By Kamala Sarup
March 6, 2007
I wrote this diary about my friend. Actually after returning from Prostitute Brothel, my first meeting with her began the strange day for me. In a way, every day I have been meeting a person or the other. Whatever it may be, among those I met at this moment she is a bit different from other and, in fact, this is an important in our friendship. It’s not that I am trying to keep this day separate from others from the expected thought of other things. I am not trying either to interpret the concept of the philosopher that people live in their own ways. Whatever it may be, in this situation of tension I am delighted to have met this friend.
She told me “My daily life’s routine has started. The large city of prostitute brothel which is terrifying to look at with its tall buildings, I felt as if everyone who lived inside felt satisfied and they quenched their hunger. I don’t like even to remember. I was buried in my mind’s inner conflict of that really.
Due to the compulsion to sell my body every evening, all the time within me an unknown fear, terror and fright created an empire of its own. I felt restless at my living; I was disgusted every moment with that kind of life.
The notorious brothel where I was living was a place where thousands of girls like me had to sell their bodies for cheap prices. Alas! How hard and full of terror was to live in that environment! When I think of it, my heart trembles even today. Although the pain within me had another chief reason and that was the memory never left me. Almost always I remembered my village.The mountains, the waterfalls and the forests that extended far and wide looked as hard as life itself with them uphill and downhill filled with the crowds.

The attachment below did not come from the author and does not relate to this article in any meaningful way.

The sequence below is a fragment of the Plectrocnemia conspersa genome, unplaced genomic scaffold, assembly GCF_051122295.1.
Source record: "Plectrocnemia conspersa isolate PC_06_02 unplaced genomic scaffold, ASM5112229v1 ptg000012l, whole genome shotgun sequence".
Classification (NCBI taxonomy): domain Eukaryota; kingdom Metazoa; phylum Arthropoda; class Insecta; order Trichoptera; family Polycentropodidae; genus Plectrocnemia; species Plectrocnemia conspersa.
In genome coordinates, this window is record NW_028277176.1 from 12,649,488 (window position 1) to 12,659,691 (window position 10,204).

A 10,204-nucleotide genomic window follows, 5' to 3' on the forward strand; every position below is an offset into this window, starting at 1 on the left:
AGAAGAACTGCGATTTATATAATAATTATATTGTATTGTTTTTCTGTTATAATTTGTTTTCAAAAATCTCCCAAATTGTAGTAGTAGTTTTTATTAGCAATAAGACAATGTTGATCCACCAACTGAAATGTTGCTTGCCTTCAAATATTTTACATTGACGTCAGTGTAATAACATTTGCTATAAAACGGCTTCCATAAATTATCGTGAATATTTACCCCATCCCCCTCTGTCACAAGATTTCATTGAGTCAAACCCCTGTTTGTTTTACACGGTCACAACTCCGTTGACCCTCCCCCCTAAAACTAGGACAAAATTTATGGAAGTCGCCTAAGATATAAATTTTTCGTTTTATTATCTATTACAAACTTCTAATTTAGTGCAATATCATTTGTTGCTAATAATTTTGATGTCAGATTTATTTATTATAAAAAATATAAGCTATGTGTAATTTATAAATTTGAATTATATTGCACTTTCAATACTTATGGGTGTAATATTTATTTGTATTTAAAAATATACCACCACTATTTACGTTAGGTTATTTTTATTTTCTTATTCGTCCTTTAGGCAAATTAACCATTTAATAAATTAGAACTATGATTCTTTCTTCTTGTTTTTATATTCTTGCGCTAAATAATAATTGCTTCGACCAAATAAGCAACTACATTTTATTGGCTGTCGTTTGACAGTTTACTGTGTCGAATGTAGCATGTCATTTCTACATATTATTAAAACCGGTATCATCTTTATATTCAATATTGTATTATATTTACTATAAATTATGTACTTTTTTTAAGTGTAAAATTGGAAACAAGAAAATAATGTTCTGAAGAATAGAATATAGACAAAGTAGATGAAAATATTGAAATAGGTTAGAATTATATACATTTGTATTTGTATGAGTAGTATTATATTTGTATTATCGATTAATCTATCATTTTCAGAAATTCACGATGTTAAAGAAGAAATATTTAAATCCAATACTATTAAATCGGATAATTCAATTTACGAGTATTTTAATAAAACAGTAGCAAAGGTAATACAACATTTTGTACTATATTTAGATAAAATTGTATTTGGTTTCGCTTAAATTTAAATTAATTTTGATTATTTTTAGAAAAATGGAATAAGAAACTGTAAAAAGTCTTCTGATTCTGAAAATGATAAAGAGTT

She further added “When I went to the market with my mother we had to cross through the dangerous wild forests. My mother had a dream exactly like mine that her daughter would get some education by going to the city and could stand on her own to make her living. But I was brought to this terrible brothel and was sold by my own uncle’s son. I was sold just for twenty thousand rupees, and I came to know later that it was a brothel where thousands of girls were sold and they were forced to sell their bodies for a small amount of money. In a place where the human vultures spend money to play foul with raw flesh and the prestige of one was ruined just for a handful of coins, how could I survive in a place such as that? My heart was filled with depression and anguish, but I was unable to express any of my feelings to anybody because the trade of female bodies was found from big lodges to hotels and yellow mansions of that city .In that place bargain of girls, selling them and turning them into prostitutes by force inflicting untold tortures on them were just a common incident in that environment. The sexually lure rich men filled their thirst with me everyday.
She was obviously scared. She cried “It was a great joke that my right over my own body was snatched away from me. Often a question tormented me from time to time. After all, what was the real meaning of a person to live as a woman? Was it just a means of providing cheap enjoyment which one could have by paying money? I hated my existence as a woman in thousands of questions. What a pity! My body was torn and snatched out by hundreds everyday. When I saw the mistresses of brothels surrounding me, every time I felt inferiority complex. All the males were hungry for fulfilling their sexual passion. I felt a strong hatred towards men. But despite the fact I had to sell my body.
While she was talking, crying and talking “When I came to Kathmandu, I had a great imagination. I had fancied a separate sky. My life, in fact, was quite terrible and horrible as I had to live surrounded twenty four hours by agents and customers. At the gates of every building there were agents busy haggling for our bodies as if we were beasts kept for auction. And we waited for the customers inside a very dark and foul smelling room.